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Home » Biology Articles » Geobiology » Microbial and hydrothermal aspects of ferric oxyhydroxides and ferrosic hydroxides: the example of Franklin Seamount, Western Woodlark Basin, Papua New Guinea » Conclusion

- Microbial and hydrothermal aspects of ferric oxyhydroxides and ferrosic hydroxides: the example of Franklin Seamount, Western Woodlark Basin, Papua New Guinea

Amorphous iron oxyhydroxides gathered from dormant and actively venting chimneys on the seafloor at Franklin Seamount contain volumetrically significant filamentous microbial features, although apparently non-bacterial agglomerates are also common. Spatial relationships between the two micro-textures suggest that the iron-microbe filaments are either forming subsequent to or together with the agglomerates.

The f(O2) of low temperature vent fluids emanating from hydrothermally active chimneys at Franklin Seamount may be much lower than the surrounding seawater. This is based on the in situ observation that yellow mixed-valence ferrosic hydroxide [Fe3(OH)8], red–orange ferric hydroxide [Fe(OH)3] and light green ferrous trioctahedral smectite appear to be precipitating on the surface of active chimneys coincident with the observation in the samples of fossils of Leptothrix and Gallionella, which prefer low f(O2) habitats. These observations are consistent with investigations into the thermodynamics of low temperature iron systems which show that, with increased cooling by mixing with seawater, the f(O2) of the fluid will drop to extremely low levels. In addition, the measured pH of a vent fluid sample (6.26) obtained from a chimney is similar to the pH of the triple point for Fe2+, Fe3(OH)8 and Fe(OH)3 which is calculated to occur at a log f(O2) of -44. Consideration of the thermodynamics and kinetics of iron in the vent fluid suggests that large amounts of amorphous iron oxyhydroxides are capable of precipitating by a combination of abiotic hydrothermal processes. Microbial mediation, however, possibly played a diagenetic role in transforming ferrosic hydroxides to ferric hydroxides resulting in older chimneys being dominated by filamentous textures.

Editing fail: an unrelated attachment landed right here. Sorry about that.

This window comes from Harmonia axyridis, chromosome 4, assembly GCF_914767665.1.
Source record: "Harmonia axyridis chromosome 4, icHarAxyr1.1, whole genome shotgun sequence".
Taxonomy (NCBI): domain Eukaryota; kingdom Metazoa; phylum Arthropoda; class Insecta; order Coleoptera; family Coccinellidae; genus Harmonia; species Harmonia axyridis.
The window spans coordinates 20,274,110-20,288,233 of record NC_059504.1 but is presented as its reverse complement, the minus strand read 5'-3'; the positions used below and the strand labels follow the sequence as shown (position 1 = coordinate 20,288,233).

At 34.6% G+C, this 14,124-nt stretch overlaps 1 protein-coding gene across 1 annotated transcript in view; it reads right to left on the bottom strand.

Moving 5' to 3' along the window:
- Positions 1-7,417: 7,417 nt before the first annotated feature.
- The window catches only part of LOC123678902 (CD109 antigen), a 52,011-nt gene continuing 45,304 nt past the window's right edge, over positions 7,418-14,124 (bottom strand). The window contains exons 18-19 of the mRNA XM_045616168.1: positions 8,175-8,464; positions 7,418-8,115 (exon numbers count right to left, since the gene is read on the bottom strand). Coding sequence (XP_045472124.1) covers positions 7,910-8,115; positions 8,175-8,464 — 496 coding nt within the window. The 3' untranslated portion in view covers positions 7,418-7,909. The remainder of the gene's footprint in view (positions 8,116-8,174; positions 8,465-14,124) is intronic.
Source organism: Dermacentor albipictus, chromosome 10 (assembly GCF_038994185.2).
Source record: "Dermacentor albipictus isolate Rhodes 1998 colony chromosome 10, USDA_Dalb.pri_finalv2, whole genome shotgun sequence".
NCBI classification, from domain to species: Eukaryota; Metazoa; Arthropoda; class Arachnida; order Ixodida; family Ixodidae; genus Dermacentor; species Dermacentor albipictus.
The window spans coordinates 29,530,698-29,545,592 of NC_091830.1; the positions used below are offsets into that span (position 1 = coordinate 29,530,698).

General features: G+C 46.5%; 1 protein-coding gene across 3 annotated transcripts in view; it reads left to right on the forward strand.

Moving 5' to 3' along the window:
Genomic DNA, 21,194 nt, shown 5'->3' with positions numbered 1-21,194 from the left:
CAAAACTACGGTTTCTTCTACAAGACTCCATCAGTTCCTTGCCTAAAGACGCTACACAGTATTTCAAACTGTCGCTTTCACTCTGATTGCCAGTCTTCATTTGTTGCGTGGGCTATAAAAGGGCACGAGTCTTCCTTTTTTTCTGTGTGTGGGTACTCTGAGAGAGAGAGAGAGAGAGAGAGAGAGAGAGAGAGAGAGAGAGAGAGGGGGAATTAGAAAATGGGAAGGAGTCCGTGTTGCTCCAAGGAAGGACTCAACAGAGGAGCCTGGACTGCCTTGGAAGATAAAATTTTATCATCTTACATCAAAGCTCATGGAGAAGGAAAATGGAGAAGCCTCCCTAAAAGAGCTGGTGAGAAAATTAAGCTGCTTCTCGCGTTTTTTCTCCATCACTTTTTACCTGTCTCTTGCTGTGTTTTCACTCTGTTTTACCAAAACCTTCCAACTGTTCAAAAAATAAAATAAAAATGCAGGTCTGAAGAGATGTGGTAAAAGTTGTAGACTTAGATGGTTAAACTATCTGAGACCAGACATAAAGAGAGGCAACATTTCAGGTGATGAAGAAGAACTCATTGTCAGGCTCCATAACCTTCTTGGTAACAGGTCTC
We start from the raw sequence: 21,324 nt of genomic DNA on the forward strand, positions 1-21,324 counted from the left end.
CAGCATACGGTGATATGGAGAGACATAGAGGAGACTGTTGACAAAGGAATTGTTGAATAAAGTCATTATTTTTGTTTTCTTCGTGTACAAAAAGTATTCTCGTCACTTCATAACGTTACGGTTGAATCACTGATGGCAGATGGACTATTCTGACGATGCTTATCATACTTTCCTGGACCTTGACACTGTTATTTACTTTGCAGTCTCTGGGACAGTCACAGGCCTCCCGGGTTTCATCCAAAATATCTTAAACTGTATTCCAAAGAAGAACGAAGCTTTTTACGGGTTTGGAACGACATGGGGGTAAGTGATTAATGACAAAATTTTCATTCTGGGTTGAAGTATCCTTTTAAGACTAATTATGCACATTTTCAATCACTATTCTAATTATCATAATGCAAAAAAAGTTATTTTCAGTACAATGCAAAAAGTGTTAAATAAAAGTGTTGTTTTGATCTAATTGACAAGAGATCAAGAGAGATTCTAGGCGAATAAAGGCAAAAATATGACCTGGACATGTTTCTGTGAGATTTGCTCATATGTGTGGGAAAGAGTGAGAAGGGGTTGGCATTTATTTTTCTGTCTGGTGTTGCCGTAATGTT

Comparisons with experiments conducted on iron-rich soils and analyses of fluids gathered from actively venting oxyhydroxide chimneys at other seafloor sites provide supporting evidence of the importance of iron species and phases in the redox equilibria of low temperature iron systems. Comparisons with thermodynamic calculations of mineral equilibria in ancient iron formation suggest that the processes which are forming seafloor oxyhydroxide deposits today can be applied to understanding the origin of ancient BIF. Abundant magnetite and a relative paucity of microfossils in Archean iron formation are consistent with the preservation of the primary anoxic depositional environment. In contrast, hematite and abundant microfossils in Phanerozoic BIF are primarily diagenetic in origin reflecting their aerobic and microbial-rich surroundings that resulted in the oxidation of the initially precipitated ferrosic hydroxides.

Future work is needed to confirm the presence of ferrosic hydroxides or natural green rusts in actively venting low temperature sulfur-free springs by collecting samples of the associated iron hydroxide material in anaerobic chambers.

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